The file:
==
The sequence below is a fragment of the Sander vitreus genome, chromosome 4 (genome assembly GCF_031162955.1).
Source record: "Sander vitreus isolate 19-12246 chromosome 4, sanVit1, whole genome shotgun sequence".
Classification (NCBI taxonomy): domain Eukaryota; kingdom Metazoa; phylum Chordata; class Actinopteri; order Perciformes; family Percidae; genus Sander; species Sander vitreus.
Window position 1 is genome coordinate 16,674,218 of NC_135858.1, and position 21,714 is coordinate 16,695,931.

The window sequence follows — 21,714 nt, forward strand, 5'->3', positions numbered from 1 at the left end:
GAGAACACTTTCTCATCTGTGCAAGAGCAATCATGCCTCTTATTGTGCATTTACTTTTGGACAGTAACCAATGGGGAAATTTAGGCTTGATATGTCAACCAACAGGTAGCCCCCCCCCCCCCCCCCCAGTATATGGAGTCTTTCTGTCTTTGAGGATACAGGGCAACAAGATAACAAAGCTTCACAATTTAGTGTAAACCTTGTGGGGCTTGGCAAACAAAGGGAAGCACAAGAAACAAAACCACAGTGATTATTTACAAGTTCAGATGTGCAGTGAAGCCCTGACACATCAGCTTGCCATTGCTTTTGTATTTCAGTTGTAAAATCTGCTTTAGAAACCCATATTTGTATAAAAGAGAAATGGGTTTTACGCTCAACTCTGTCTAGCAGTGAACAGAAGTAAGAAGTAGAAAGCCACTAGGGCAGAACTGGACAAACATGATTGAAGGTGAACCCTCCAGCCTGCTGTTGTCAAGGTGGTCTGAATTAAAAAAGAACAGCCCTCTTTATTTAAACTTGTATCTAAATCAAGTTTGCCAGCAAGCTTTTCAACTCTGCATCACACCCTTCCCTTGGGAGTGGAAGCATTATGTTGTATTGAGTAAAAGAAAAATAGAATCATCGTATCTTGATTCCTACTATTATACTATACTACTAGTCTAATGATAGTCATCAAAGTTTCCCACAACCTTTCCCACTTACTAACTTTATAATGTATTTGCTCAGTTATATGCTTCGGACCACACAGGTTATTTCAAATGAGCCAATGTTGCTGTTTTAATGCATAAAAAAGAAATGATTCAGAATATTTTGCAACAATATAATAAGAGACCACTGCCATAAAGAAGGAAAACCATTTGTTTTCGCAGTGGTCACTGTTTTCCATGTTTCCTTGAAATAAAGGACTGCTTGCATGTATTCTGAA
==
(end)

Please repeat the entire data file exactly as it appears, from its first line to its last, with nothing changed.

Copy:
The sequence below is a fragment of the Sander vitreus genome, chromosome 4 (genome assembly GCF_031162955.1).
Source record: "Sander vitreus isolate 19-12246 chromosome 4, sanVit1, whole genome shotgun sequence".
Classification (NCBI taxonomy): domain Eukaryota; kingdom Metazoa; phylum Chordata; class Actinopteri; order Perciformes; family Percidae; genus Sander; species Sander vitreus.
Window position 1 is genome coordinate 16,674,218 of NC_135858.1, and position 21,714 is coordinate 16,695,931.

The window sequence follows — 21,714 nt, forward strand, 5'->3', positions numbered from 1 at the left end:
GAGAACACTTTCTCATCTGTGCAAGAGCAATCATGCCTCTTATTGTGCATTTACTTTTGGACAGTAACCAATGGGGAAATTTAGGCTTGATATGTCAACCAACAGGTAGCCCCCCCCCCCCCCCCCCAGTATATGGAGTCTTTCTGTCTTTGAGGATACAGGGCAACAAGATAACAAAGCTTCACAATTTAGTGTAAACCTTGTGGGGCTTGGCAAACAAAGGGAAGCACAAGAAACAAAACCACAGTGATTATTTACAAGTTCAGATGTGCAGTGAAGCCCTGACACATCAGCTTGCCATTGCTTTTGTATTTCAGTTGTAAAATCTGCTTTAGAAACCCATATTTGTATAAAAGAGAAATGGGTTTTACGCTCAACTCTGTCTAGCAGTGAACAGAAGTAAGAAGTAGAAAGCCACTAGGGCAGAACTGGACAAACATGATTGAAGGTGAACCCTCCAGCCTGCTGTTGTCAAGGTGGTCTGAATTAAAAAAGAACAGCCCTCTTTATTTAAACTTGTATCTAAATCAAGTTTGCCAGCAAGCTTTTCAACTCTGCATCACACCCTTCCCTTGGGAGTGGAAGCATTATGTTGTATTGAGTAAAAGAAAAATAGAATCATCGTATCTTGATTCCTACTATTATACTATACTACTAGTCTAATGATAGTCATCAAAGTTTCCCACAACCTTTCCCACTTACTAACTTTATAATGTATTTGCTCAGTTATATGCTTCGGACCACACAGGTTATTTCAAATGAGCCAATGTTGCTGTTTTAATGCATAAAAAAGAAATGATTCAGAATATTTTGCAACAATATAATAAGAGACCACTGCCATAAAGAAGGAAAACCATTTGTTTTCGCAGTGGTCACTGTTTTCCATGTTTCCTTGAAATAAAGGACTGCTTGCATGTATTCTGAA